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Gold jumped more than 2 percent on Monday after a rebound above $1,400 ignited technical buying, but sentiment was shaky as steady outflows from exchange-traded funds trimmed their bullion holdings to the lowest in three years.
The technical outlook for gold, which has plunged more than 15 percent so far this year, is yet to improve although the safe-haven asset could find support from a rush in physical buying in Asia and other parts of the world.
"It remains to be seen which of these offsetting forces eventually wins out and exerts its influence over gold prices," said Edward Meir, metals analyst at futures brokerage INTL FCStone.
"Our guess is that the sharp bounce in retail buying will likely dominate and succeed in sending prices higher over the course of the next week or two."
Spot gold added $16.21 an ounce to $1,420.06 by 0631 GMT after rising as high as $1,427.20.
It posted its biggest-ever daily loss in dollar terms last Monday, shocking veteran investors, who see gold as portfolio protection against inflation and other market risks. Prices sank to around $1,321 on April 16, its lowest in more than 2 years.
U.S. gold futures, which often dictate the spot market, hit a high of 1,427.3 an ounce, up 2.3 percent from the previous close of 1,395.60. The June delivery later stood at $1,419.80, up $24.20.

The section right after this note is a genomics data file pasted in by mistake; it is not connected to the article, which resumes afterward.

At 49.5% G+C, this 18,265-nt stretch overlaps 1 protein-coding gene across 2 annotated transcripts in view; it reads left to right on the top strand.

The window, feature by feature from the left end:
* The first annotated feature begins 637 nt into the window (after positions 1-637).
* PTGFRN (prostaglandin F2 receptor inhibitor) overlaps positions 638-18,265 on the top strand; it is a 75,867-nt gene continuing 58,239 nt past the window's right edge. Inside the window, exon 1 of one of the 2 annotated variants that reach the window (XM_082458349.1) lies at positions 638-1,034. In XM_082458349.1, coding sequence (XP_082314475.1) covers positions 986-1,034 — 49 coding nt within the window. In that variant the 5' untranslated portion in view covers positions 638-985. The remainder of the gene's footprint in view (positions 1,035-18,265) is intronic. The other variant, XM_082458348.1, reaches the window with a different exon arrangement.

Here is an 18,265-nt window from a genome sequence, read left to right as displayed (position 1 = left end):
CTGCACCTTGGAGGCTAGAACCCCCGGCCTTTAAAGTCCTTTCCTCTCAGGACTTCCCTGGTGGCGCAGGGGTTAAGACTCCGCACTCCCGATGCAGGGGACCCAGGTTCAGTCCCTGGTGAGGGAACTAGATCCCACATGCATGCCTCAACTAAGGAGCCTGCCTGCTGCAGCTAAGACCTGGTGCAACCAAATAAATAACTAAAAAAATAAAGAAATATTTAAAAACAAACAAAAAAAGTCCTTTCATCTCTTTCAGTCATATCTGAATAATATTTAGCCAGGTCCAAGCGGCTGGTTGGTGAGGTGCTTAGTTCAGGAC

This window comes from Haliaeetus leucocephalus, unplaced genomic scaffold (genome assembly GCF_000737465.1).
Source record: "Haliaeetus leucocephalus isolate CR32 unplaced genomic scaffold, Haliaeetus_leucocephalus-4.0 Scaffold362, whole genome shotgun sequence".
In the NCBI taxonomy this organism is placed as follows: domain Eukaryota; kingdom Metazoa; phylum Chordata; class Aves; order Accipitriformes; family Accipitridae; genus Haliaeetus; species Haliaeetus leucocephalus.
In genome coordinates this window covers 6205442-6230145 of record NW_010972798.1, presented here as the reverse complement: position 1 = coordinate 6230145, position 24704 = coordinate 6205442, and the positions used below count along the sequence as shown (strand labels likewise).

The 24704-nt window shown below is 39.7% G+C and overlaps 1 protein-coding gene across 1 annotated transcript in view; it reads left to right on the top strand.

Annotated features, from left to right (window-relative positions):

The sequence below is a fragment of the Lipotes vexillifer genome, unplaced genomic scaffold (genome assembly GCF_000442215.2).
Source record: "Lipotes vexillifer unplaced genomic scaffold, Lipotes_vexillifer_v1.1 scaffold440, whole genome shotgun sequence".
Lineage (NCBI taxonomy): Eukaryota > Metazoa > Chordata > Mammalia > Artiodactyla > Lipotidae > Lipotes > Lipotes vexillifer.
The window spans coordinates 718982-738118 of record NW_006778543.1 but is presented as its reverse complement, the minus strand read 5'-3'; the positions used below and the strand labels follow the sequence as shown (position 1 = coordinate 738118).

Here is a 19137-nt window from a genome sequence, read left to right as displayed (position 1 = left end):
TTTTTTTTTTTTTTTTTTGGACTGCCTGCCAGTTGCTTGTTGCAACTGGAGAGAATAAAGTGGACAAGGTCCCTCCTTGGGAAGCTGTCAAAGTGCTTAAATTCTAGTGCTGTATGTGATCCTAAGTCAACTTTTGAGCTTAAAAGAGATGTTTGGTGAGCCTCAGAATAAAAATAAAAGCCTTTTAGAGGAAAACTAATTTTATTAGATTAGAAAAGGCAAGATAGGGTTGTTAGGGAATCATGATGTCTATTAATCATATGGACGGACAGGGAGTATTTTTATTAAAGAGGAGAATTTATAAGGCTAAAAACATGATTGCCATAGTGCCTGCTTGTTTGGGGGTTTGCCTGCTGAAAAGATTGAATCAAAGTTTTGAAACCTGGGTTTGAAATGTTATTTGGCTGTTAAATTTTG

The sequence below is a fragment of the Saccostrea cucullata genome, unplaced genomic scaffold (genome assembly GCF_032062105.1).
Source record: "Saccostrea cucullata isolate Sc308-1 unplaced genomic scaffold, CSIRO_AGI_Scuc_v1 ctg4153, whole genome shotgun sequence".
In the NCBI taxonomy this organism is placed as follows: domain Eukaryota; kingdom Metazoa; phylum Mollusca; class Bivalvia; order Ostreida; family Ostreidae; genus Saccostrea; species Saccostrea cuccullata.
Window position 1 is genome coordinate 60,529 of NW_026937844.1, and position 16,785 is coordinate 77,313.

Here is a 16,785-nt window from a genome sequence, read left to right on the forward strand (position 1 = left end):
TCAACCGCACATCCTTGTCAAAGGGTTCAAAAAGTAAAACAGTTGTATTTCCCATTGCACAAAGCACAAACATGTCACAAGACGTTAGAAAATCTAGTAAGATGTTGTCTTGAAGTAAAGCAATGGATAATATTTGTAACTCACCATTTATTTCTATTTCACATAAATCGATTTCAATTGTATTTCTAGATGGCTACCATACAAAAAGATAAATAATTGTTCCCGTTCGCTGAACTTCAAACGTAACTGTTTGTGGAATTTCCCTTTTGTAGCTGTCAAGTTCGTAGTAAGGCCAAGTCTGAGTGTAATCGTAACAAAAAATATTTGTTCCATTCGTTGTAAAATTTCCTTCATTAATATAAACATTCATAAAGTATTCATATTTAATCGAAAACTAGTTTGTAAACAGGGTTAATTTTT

"The aggressiveness of the fall suggests that we are still in a consolidation rather in a reversal role. For me, the $1,435 level is likely to provide resistance," said Tim Riddell, head of ANZ Global Markets Research, Asia.
"We really need to get back into the $1,500s to say that there's something more substantial taking place. The close above $1,400 may have taken the negative pressure out of gold in the near term. A close below that level will heighten the risks of new lows," Riddell added.
Gold has failed to react to tension in the Korean peninsula, with its safe-haven appeal dented by expectations the U.S. Federal Reserve will soon end its bullion-friendly bond buying programme, which could ease inflationary pressure.
The precious metal had rallied to an 11-month high in October last year after the Fed announced its third round of aggressive economic stimulus, raising fears the central bank's money-printing to buy assets would stoke inflation.
Outflows on exchange-traded funds could also indicate that investors were parking their money elsewhere, although last week's trading data from the Unites States showed that funds had injected new money into gold futures.
Hedge funds and money managers raised their net longs in gold futures and options in the week to April 16, a report by Commodity Futures Trading Commission (CFTC) showed on Friday, as new money entered the market at lower prices.
But holdings of the largest gold-backed exchange-traded-fund, New York's SPDR Gold Trust, dropped 0.88 percent on Friday from Thursday, while those of the largest silver-backed ETF, New York's iShares Silver Trust, remained unchanged for the same period.
Gold prices have also come under pressure due to Cyprus' plan to sell excess gold reserves to raise around 400 million euros ($523 million), which led to speculation other indebted euro zone countries could follow suit.
In other markets, Japanese shares powered to nearly 5-year highs and determined sellers just failed to breach the symbolic 100 yen/dollar level on Monday, even though the Bank of Japan's bold reflationary plans were endorsed by the Group of 20 gatherings in Washington.